The European Court of Justice (ECJ) has rejected Microsoft’s appeal against the European Commission’s decision of 2008 to fine the company for not having shared interoperability information to its competitors, in a long case first brought by the European Commission's competition watchdog in 1998.
A record fine of 899 million Euro was given by the European Commission in 2008, which decided that, by the end of 2007, Microsoft had not fulfilled its obligations under the "Reasonable And Non Discriminatory (RAND)" conditions which had been imposed to the company. "The General Court essentially upholds the commission’s decision imposing a periodic penalty payment on Microsoft for failing to allow its competitors access to interoperability information on reasonable terms," was the court statement.
Microsoft had refused to reveal their changes in the public protocols under the excuse of patents. The company claimed that, as the information contained in the release was covered by patents and therefore innovative, the company was in its right to charge its competitors for access to this information. The court ruled that Microsoft’s argument was wrong as there was no need for a license.
Free Software Foundation Europe (FSFE) and the Samba Team, which has also intervened in the case, denied that the information provided by Microsoft was innovative. "Microsoft in practice continued to refuse Free Software developers all access to the interoperability information, which was not something that the letter recognised it could legitimately do," was the court’s decision.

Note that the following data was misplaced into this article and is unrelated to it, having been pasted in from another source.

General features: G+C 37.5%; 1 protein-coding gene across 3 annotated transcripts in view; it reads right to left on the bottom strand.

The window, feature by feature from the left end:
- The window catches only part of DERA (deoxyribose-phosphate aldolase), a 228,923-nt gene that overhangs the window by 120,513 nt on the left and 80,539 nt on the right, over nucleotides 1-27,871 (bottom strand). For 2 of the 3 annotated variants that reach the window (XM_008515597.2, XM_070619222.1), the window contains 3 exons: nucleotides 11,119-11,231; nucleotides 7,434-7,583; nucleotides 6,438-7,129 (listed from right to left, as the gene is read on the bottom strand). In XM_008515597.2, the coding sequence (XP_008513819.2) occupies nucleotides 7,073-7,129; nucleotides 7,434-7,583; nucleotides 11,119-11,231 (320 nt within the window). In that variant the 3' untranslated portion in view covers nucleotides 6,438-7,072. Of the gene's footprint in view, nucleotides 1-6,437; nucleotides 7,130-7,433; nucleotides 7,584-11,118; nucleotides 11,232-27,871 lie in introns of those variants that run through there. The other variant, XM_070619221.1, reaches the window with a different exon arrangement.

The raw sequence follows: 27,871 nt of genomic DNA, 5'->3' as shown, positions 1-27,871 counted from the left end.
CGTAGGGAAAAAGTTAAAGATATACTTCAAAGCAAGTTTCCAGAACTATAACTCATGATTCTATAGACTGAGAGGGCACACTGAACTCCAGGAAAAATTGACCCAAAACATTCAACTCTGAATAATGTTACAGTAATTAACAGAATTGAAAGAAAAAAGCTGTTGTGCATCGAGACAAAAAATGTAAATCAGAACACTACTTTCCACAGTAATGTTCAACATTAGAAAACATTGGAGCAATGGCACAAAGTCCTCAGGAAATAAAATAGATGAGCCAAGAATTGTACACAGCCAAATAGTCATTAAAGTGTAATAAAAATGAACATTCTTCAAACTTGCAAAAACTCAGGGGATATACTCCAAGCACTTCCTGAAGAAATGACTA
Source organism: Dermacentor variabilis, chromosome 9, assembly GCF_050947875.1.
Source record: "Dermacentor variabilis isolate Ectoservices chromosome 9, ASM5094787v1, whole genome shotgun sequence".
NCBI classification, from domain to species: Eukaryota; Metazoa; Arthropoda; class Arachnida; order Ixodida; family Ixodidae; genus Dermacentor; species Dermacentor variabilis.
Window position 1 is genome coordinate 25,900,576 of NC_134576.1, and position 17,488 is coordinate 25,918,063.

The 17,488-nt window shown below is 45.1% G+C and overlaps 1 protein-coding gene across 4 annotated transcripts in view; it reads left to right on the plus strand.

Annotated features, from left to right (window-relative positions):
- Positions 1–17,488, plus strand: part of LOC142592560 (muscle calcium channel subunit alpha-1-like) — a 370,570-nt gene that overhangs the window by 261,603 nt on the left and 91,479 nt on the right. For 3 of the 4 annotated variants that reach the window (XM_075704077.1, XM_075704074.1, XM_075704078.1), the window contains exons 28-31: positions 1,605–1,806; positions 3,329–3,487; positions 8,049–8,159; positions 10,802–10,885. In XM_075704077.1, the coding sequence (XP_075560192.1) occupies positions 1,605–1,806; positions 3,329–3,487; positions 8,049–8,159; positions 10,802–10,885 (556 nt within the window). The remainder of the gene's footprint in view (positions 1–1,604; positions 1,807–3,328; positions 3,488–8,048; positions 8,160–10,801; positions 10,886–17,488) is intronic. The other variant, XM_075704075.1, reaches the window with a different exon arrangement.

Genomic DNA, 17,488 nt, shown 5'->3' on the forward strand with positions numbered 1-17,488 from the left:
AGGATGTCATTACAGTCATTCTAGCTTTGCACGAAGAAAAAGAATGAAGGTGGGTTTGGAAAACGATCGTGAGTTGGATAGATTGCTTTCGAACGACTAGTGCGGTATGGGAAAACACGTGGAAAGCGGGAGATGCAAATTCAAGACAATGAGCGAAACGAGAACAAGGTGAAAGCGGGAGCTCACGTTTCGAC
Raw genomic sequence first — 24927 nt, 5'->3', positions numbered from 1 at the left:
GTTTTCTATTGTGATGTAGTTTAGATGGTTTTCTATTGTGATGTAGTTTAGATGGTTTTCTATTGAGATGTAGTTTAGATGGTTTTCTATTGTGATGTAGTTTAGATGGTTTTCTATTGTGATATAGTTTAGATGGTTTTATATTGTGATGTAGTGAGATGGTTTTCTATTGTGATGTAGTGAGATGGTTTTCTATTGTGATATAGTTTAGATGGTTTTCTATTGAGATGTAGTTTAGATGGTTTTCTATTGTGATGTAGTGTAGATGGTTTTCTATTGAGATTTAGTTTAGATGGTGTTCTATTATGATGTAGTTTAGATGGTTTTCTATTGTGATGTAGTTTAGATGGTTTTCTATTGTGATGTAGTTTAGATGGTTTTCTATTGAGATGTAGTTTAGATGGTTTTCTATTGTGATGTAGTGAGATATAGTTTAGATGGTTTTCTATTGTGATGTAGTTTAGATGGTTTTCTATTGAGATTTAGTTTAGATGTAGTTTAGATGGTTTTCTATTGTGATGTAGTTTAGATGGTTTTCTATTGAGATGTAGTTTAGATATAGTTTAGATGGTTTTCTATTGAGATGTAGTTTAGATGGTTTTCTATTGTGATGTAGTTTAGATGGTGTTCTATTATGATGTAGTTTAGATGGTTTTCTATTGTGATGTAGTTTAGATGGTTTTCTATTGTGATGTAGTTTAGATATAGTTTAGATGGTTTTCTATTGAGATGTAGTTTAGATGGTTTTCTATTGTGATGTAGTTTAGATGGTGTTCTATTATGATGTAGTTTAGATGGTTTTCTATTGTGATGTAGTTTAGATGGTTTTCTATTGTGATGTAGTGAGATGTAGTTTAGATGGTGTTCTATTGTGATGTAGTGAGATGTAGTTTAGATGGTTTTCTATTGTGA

"We have successfully asserted the rights of Free Software developers like the Samba Team to access interoperability information, but Microsoft refused our legitimate demands until the very end. Today's decision establishes that we were right once again. Receiving the interoperability information was our right, not a concession by Microsoft”, said Carlo Piana, General Counsel for FSFE.
The court however reduced the fine from 899 million Euro to 860 million Euro because, in 2005, the European Commission accepted in a letter that Microsoft could restrict the distribution of open source products until the Court's judgement in September 2007. As FSFE notices, large companies such as Microsoft, Apple or Google are still trying to keep the market under control, by abusing patents in order to limit the sales of products and therefore, preserve their market shares.
Joaquin Almunia, the EC's competition commissioner, said in February 2012 that the Commission would “continue to keep a close eye on the behaviour of all market players in the sector, particularly the increasingly strategic use of patents."
Source: EDRI-gram „ECJ decided Microsoft must pay a 860 million Euro fine“ Number 10.13 јули 2012